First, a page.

Otaku USA Magazine
Dragon Ball Z: Season Four Remastered

As strange as it is to get into talking about Dragon Ball Z in “seasons•bCrLf rather than arcs, it’s exciting enough for me to see that FUNimation’s release of Season Four contains two of my favorite arcs in the series, so I guess it’s a win/win situation for everyone. Now, it’s completely understandable if you’re just now visiting this site, scratching your head with uncertainty and wondering if the crazy cats at Otaku USA are all writing about Akira Toriyama’s epic tale of fisticuffs because we appreciate it “ironically.•bCrLf Those fears were hopefully quelled—our sincerity reaffirmed—if you got a chance check out issue six’s mega DBZ feature, written with gasoline-soaked, explosive love by myself and that raving madman Daryl Surat.

Season four kicks off with one of the easiest arcs to get someone into Dragon Ball Z with, the Garlic Jr. Saga. Okay, maybe that’s a bit of an overstatement. After all, getting someone into DBZ past the 100-episode mark seems kind of fruitless. Still, this pint-sized tale is a fraction of the length that most sagas run, and brings a throwback adversary into the fray. Things don’t start with our heroes in disarray this time, as they’re all enjoying a much-needed vacation after the harrowing events that preceded these episodes. Everyone’s hanging out all peaceful-like, and even Krillin has nabbed a cute and bubbly girlfriend, even if she is one of the dimmest bulbs he could have pulled from the pantry.

This all changes when Garlic Jr. escapes from the Dead Zone, unleashing his plan for world domination against the unprepared masses. The trouble begins when, with the help of his spicy crew, he begins to spread the dreaded Black Water Mist, a dense purple fog that turns anyone that inhales it into a mindless slave to his burgeoning empire. Naturally, this won’t stand, and our ever-faithful heroes unite to spend the next nine or ten episodes ridding the world of pint-sized evil. The expected DBZ battle drama occurs in the proper order here, from fighting minions to the bad mamma-jamma Garlic Jr. transforming into something much, much larger.

If it ain’t broke, right? This is classic Dragon Ball Z, and has really held up well over the years as an individual saga. I suppose it’s largely attributed to the fact that it’s so self-contained and condensed in comparison to the rest of the series, and from the prologue to the stature of its villain, it brings back a hint of that original Dragon Ball humor, despite the fact that we’re well beyond the point at which Toriyama would have preferred to end it.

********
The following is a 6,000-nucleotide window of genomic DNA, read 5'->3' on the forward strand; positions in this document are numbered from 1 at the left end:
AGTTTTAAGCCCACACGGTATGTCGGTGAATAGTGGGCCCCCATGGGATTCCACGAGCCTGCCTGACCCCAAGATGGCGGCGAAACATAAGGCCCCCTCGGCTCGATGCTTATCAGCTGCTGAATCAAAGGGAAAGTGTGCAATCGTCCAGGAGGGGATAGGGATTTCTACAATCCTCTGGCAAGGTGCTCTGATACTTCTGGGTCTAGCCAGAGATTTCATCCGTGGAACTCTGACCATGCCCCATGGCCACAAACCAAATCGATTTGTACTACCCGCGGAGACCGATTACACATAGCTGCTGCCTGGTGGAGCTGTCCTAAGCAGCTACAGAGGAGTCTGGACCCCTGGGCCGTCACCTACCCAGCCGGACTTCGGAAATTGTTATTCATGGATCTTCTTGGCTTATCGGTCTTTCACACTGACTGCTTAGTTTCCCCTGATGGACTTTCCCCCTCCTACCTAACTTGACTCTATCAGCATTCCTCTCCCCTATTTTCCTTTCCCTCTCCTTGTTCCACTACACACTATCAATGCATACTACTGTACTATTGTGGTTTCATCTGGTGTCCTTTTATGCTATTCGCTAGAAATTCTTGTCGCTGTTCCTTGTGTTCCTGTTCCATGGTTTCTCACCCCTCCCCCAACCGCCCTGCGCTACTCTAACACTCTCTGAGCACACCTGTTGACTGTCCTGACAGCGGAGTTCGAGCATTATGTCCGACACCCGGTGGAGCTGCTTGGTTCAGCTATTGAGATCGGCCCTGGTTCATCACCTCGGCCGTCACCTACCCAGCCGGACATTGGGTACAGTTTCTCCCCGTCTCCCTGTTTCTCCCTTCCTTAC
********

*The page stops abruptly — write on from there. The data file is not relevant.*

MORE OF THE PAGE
After that, a quickly snuffed return of Frieza, along with his father King Cold, transitions into the start of one of DBZ‘s most epic tales, and this time around they’ve got plenty of heavily-warned preparation time. It all begins when the warrior that snuffed Frieza and Cold’s plan begins to elaborate on things that could only be inside the noggin of someone• from the future (gasp)! Revealing himself as fan-favorite Trunks—the fully-grown son of Bulma and Vegeta—he’s returned to warn all of the fighters that a group of androids are approaching, harbingers of the type of world-wiping doom they’d all do well to stop as soon as possible.

What this boils down to is a handful of training episodes, followed by a relentless fourteen or so shows chock-full of battling and vicious beat downs. It’s not nearly as concise as Garlic Jr., but the androids are some of the more interesting foes to appear in the Z saga, serving as a pretty menacing prelude to Cell, the baddie we’ll be hanging out with for most of the next season.

Make no mistake, the content of season four is way past the Toriyama Meridian—the point he would have rather called it a day and moved on to other projects. It’s apparent in some areas, but all in all it’s really difficult to dog this series. Maybe part of it is nostalgia, or some mind-rotting delusion triggered by those years drenched in sugar coated DBZ afternoons, but sitting down to watch a handful of episodes is never a chore, and the series will always remain one of the best shut-off-your-brain action legends out there. I’ll gladly watch season four and beyond until the day some haggard Future Me flies into my window and tells me that doing so will completely destroy the planet.

Perhaps even that won’t stop my wild and careless ways!

Studio/Company: FUNimation
Available: Now
Rating: TVPG